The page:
The attendees showed a great deal of motivation, curiosity and aptitude, and as with any group, in addition to the ‘teaching’ elements of the course, we drew on the skills and experience they brought with them. Through discussion and practice we explored different concepts, such as managing difficult feedback; methods to embed the Leadership Qualities more fully into team functioning; using different types of questions, challenging and guiding in a coaching context; creating ways to develop team skills, without relying on training courses; personal experiences of influential leaders and mentors, and positive role-modelling in a day to day context.

The time spent away from normal duties, discussing the challenges, sharing experiences and learning new techniques with peers was invaluable. It built both confidence and competence in identifying talent fairly, addressing development collaboratively, building relationships authentically and nurturing the aspirations of the team.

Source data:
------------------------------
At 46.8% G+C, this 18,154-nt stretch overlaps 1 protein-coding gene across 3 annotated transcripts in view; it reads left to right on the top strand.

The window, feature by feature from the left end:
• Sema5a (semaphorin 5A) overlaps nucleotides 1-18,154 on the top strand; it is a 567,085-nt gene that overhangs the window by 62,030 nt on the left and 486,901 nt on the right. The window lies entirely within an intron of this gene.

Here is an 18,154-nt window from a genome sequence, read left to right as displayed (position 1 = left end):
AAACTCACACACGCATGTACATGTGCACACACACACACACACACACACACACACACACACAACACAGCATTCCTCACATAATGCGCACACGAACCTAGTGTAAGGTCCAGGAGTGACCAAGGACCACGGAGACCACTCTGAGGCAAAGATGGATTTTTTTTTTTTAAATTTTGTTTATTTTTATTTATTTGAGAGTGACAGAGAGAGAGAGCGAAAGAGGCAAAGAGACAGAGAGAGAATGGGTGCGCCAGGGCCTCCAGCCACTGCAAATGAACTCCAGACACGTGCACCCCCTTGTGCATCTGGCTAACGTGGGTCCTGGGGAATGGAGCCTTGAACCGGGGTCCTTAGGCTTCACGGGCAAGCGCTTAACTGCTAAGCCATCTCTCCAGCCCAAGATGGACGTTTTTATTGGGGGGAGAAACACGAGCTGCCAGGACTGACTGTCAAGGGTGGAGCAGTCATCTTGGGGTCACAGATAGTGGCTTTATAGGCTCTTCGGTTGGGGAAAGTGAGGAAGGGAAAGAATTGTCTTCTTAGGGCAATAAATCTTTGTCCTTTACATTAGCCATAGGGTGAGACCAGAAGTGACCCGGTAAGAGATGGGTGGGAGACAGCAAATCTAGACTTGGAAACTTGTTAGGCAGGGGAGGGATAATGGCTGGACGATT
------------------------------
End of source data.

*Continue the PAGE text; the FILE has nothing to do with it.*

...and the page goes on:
Very useful course, both beneficial for me, my team and the course attendees. I would recommend this course, the trainer was invaluable.

It is really important to have a coaching leadership style across our service

I enjoyed it, I can see the skills align well to the portfolio a coaching/ assessment session.
Constructive, productive and beneficial.

Learning Points

  • Creative approaches to learning opportunities can be more widely embedded if line managers have support in recognising these through distinct training and practice opportunities. Building collaborative networks is also crucial. For instance, where a line manager requests shadowing in another department, or offers mentoring support to a member of another team who would benefit from help with a specific skill. The more frequently these opportunities are sought and offered, the more commonplace this practice will become.